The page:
Big businesses have been considering buying up entire housing estates for their workers due to the housing crisis, the Oireachtas has heard.
Chambers Ireland today warned Senators and TDs that the housing crisis is preventing companies from expanding – with many “increasingly worried” about the State’s ability to address the issue.
The body, which represents thousands of businesses across Ireland, said the number one issue that needs to be addressed is the country’s planning system, which is failing businesses and failing society.
Chambers Ireland CEO Ian Talbot told the Joint Committee on Enterprise, Trade and Employment that companies can’t grow when workers have nowhere to live.
“There is an enormous scarcity of talent,” he said.
“You can’t find anyone else in the area with the same skills. You can’t afford to pay them more, but they need to increase their income if they’re going to get a mortgage and compete with that local authority.
“Those staff leave, they move to a different area or, worryingly, potentially to a different country, where they get a remote or hybrid job which pays them extra and allows them to stay close to their roots.”
He said larger companies have been considering buying up entire housing estates to address the problem.
“Already, across the country, large employers are buying up individual homes and houses so that they can ensure their employees have somewhere to stay,” he said.
“Several times in the last year we were contacted by businesses hoping to make big investments, potentially supporting hundreds of jobs, that were considering buying out entire housing estates, if that would allow them to grow their workforce.”
He said businesses are “leaving opportunities on the table” because they do not have the capacity to take on more work.
“Businesses are fit for growth, but they are constrained by the lack of talent, the lack of housing, the lack of infrastructure,” he said.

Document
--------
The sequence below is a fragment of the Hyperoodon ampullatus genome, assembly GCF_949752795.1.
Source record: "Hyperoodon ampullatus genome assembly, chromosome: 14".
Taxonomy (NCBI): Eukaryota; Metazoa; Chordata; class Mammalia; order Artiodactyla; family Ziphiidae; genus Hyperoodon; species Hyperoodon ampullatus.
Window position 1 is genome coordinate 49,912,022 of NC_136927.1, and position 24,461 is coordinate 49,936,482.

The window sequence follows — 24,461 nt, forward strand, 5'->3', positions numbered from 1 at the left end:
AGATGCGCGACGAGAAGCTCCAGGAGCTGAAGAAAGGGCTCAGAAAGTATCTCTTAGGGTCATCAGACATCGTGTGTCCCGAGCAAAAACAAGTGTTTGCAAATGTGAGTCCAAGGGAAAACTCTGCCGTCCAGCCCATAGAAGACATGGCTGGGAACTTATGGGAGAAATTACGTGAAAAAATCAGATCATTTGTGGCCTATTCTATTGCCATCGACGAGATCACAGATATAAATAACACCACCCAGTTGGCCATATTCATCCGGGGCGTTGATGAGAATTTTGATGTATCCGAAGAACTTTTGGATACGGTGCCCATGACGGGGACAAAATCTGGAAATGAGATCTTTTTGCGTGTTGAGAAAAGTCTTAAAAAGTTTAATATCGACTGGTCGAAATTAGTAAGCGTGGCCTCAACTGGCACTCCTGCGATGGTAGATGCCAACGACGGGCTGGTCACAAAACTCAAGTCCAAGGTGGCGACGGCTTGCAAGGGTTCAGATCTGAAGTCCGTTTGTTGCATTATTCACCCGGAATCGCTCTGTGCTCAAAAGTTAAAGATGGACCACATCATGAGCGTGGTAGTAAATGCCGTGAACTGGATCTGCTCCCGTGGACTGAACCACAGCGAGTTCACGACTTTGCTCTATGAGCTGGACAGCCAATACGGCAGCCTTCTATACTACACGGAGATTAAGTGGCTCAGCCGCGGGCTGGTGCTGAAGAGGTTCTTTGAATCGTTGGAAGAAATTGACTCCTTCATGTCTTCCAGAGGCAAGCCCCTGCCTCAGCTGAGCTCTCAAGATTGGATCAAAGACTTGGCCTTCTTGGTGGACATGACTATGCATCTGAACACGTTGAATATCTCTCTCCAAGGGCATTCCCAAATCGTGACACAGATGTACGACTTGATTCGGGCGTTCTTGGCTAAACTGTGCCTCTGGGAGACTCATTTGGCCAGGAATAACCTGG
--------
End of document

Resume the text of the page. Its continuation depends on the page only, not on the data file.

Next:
“The greatest challenge that our members face is the lack of available talent, which is being driven by affordable and appropriate housing being unavailable across most of the country.
“With a small number of exceptions, our chambers have housing as the main cause of their business’s challenges, which highlights how important it is for us to achieve the goal of sustainable cities and communities.”
Mr Talbot warned that the Irish operations of multinational companies are finding themselves unable to access internal investment due to the crisis.
“They can’t meet their existing employment targets, never mind expand their workforce,” he said.
The Chambers Ireland CEO said businesses are increasingly worried about the capacity of the State and the economy to deliver on the Government’s housing and climate plans.
“Business owner-operators can have confidence in themselves, they can have confidence in their business model, they can have confidence in their staff – but it is increasingly difficult for them to have confidence in the economic environment, which they are trying to operate their business within,” he said.
The body said an overhaul of the planning system is the “one overriding thing that is needed for confidence to be restored”.
“The planning authorities and courts need to be staffed, and staffed by people with expertise, not generalists,” he said.
“They need people with the technical capacity to make decisions that can withstand scrutiny.
“It is extremely hard for businesses to plan when the State is bad at planning.”
Meanwhile, the Irish Exporters Association, says the housing crisis is of great concern.
Sinn Féin’s Louise O’Reilly said the Government’s “failure on housing” was now damaging the economy.